The thing is, she has some health issues that have brought us to  the point where she can't go to school.  It's complicated and personal and I'm not going to get into on the Internet. Our pediatrician thinks the situation just needs a little more time to resolve itself, and we're waiting, patiently.  Waiting for our appointment with a specialist in case waiting isn't the answer.

Another thing?  Is that sometimes I am sick of all our things.  I feel like there's always an explanation required, backstory to be given.  Maybe I should just come up with new things, just to keep myself amused. 

I'd love to get the laundry done, but the thing is, we're out of coffee so I'm busy lying on the kitchen floor crying. 

We'd love to come to your party, but the thing is, your child is obnoxious.

I'd love to visit the zoo in 100+ degree weather, but the thing is, I have to check Facebook.  All day. 

We'd love to keep our yard exactly as described in the Homeowners' Association Rules, but the thing is, we're going to take a nap instead. 

I'd love to help out at the PTO meeting, but the thing is, I'm too drunk to drive.

Friday, August 20, 2010

Whining Time Station

The kids were sick this week, and so was I.  I was so sick I couldn't drink coffee.  Good thing Diet Coke is always there for me.  It never scolds me for running out of milk the way coffee does. Oh, Diet Coke.  Let's be best friends forever.

It wasn't the dreaded family stomach virus or anything, it was just one of those exhausting colds.  I went three days without doing laundry, and now I am entirely screwed on that front.  And the house is a disaster.  At a time when we should have been getting things organized for school to start next week, we were laying on the couch watching The Empire Strikes Back and whining.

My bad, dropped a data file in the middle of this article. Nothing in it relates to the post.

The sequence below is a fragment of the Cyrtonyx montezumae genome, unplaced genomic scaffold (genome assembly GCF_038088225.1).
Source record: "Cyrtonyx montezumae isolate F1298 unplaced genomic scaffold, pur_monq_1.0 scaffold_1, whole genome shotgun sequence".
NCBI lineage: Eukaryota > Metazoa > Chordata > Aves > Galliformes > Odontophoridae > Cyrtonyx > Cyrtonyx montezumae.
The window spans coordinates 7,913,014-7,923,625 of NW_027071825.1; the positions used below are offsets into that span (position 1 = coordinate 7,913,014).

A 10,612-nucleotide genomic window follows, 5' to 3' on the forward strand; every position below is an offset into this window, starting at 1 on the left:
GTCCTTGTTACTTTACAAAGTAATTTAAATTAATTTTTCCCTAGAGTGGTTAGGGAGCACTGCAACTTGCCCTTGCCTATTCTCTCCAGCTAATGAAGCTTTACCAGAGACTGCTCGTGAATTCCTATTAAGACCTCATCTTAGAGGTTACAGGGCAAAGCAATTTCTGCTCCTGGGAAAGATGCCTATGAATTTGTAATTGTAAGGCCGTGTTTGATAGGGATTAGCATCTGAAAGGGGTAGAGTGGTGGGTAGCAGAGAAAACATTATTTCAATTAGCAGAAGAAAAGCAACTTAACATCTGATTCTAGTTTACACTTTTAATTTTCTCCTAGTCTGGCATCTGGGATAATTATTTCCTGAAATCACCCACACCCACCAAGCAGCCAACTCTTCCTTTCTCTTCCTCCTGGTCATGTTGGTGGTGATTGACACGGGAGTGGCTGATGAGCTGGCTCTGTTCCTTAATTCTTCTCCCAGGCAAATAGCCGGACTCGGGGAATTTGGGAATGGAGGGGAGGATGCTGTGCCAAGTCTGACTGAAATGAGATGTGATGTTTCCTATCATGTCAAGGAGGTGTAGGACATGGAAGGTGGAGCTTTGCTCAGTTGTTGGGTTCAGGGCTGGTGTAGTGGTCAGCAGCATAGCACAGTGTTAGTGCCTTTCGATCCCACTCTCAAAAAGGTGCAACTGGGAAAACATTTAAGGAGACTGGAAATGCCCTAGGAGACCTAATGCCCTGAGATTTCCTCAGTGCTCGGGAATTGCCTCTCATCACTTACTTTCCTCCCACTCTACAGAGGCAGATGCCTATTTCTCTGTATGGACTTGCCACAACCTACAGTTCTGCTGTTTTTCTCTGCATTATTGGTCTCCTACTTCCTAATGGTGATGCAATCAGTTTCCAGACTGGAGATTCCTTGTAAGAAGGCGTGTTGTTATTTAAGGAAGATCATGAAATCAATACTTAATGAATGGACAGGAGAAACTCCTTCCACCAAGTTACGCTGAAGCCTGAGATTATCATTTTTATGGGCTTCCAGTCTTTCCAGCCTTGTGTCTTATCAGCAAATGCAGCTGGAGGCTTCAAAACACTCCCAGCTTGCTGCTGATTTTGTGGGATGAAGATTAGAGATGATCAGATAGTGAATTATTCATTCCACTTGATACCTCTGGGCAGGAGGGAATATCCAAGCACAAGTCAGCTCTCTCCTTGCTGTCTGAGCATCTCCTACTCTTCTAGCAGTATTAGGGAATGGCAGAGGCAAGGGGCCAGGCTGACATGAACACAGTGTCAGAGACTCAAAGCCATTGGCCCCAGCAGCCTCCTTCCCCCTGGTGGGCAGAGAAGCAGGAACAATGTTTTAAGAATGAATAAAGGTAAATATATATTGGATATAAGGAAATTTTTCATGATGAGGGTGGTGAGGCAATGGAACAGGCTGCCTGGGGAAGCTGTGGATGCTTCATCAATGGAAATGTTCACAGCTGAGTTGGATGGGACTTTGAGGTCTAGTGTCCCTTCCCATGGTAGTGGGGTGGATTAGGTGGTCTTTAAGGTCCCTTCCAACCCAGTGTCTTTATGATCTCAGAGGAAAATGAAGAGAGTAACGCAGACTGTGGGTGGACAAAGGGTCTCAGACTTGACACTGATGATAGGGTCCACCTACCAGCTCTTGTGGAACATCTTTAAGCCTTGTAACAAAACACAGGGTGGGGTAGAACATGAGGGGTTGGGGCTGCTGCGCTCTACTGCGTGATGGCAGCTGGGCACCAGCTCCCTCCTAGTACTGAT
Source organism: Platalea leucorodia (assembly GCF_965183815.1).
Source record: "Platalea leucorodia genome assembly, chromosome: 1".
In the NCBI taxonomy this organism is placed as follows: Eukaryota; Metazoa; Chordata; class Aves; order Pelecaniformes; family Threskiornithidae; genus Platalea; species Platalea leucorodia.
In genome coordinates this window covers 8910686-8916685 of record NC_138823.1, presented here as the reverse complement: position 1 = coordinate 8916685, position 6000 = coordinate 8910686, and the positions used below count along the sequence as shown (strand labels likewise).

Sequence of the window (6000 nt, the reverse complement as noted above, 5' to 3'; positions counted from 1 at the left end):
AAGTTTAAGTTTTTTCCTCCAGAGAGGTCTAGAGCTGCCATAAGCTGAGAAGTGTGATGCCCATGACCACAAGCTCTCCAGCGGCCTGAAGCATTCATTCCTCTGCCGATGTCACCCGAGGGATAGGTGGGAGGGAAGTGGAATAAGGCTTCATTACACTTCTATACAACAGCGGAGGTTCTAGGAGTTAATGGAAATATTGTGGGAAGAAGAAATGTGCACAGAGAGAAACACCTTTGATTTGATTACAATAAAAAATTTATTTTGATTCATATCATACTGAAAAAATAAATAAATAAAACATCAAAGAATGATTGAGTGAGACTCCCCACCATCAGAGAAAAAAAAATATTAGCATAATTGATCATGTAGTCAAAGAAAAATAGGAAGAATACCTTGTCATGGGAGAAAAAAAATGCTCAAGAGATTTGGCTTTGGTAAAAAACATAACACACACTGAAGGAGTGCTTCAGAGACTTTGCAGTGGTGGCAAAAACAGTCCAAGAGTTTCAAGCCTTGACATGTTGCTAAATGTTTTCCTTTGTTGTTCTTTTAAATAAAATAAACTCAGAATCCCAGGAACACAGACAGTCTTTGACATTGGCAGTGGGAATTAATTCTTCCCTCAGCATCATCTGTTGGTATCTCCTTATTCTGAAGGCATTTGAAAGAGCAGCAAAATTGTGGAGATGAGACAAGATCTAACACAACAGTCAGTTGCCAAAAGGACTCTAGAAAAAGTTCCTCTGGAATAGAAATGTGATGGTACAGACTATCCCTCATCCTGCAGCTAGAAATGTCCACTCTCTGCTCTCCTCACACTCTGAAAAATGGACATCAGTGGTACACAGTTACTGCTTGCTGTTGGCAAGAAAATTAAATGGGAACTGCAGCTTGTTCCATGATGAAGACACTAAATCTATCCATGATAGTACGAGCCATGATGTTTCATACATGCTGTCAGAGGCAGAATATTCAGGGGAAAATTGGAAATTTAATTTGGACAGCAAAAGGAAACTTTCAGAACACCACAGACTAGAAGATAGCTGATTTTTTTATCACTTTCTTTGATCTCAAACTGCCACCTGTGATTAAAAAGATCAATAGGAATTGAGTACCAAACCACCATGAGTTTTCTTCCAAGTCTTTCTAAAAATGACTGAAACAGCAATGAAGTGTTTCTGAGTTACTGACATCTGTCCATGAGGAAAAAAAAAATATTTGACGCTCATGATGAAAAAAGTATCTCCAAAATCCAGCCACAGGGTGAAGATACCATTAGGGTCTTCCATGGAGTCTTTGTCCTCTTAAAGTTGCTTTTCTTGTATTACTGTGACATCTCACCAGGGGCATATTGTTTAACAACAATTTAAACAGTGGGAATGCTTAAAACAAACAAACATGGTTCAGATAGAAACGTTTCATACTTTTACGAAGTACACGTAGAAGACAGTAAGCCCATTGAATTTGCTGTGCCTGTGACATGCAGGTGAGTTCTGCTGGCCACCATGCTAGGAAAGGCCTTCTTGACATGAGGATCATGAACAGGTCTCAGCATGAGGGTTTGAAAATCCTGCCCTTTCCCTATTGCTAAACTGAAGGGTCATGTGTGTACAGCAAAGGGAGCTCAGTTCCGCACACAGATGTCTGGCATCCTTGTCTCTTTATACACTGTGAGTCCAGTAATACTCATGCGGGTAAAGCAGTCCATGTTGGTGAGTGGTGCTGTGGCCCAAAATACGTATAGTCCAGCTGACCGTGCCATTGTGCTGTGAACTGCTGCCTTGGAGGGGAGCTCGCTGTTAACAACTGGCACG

The whining gets old, so we try to keep it to designated Whining Times.  When we're all sick, we whine once an hour for two straight minutes, as loud and whiny as we can.  During that time, our living room is Whining Time Station.  It's like Shining Time Station, only more annoying and without the fun of seeing Mr. Conductor but thinking of George Carlin's "Seven Words You Can't Say on Television."

We were sick, we whined, we got over it.  Two days of trying to eke every last shred of energy out of my soul to take care of four sick kids when all I wanted to do was go back to bed.  We've had worse.  There was, of course, the Great Swine Flu Debacle of 2009, in which our family infected most of America with the H1N1 virus.  (I'm still really, really sorry about that, America.)

There was also an illness that our family still refers to as the Valentine's Day Massacre, which was a couple years ago.  This was during a time when I obviously had more time on my hands than I do now, because I was running obsessively every night at the local Y.  Actually, I guess I had the same amount of time as I do now, except I'm using that time to write these blog posts, which I can do from the comfort of my couch.

When I left to go a-runnin', the kids were already in bed, and the Absent-Minded Professor was mumbling something about not feeling well.  I suggested he sleep in the guest room and keep his cooties to himself.  I went to the gym and ran 10K on a treadmill, a feat I have never been able to repeat.  I hit one of those runner's highs people talk about and I just. kept. running.

I got home and was like, yay me!  I'm all sporty and stuff.  Until about 11 p.m., when I heard a plaintive call from Cookie.  By the time I got upstairs, it was too late.  Her bed was now Vomit City.  To her credit, she had managed to push most of her extensive menagerie of stuffed animals out of the way, but some of those Beanie Babies were hit and were unable to be saved.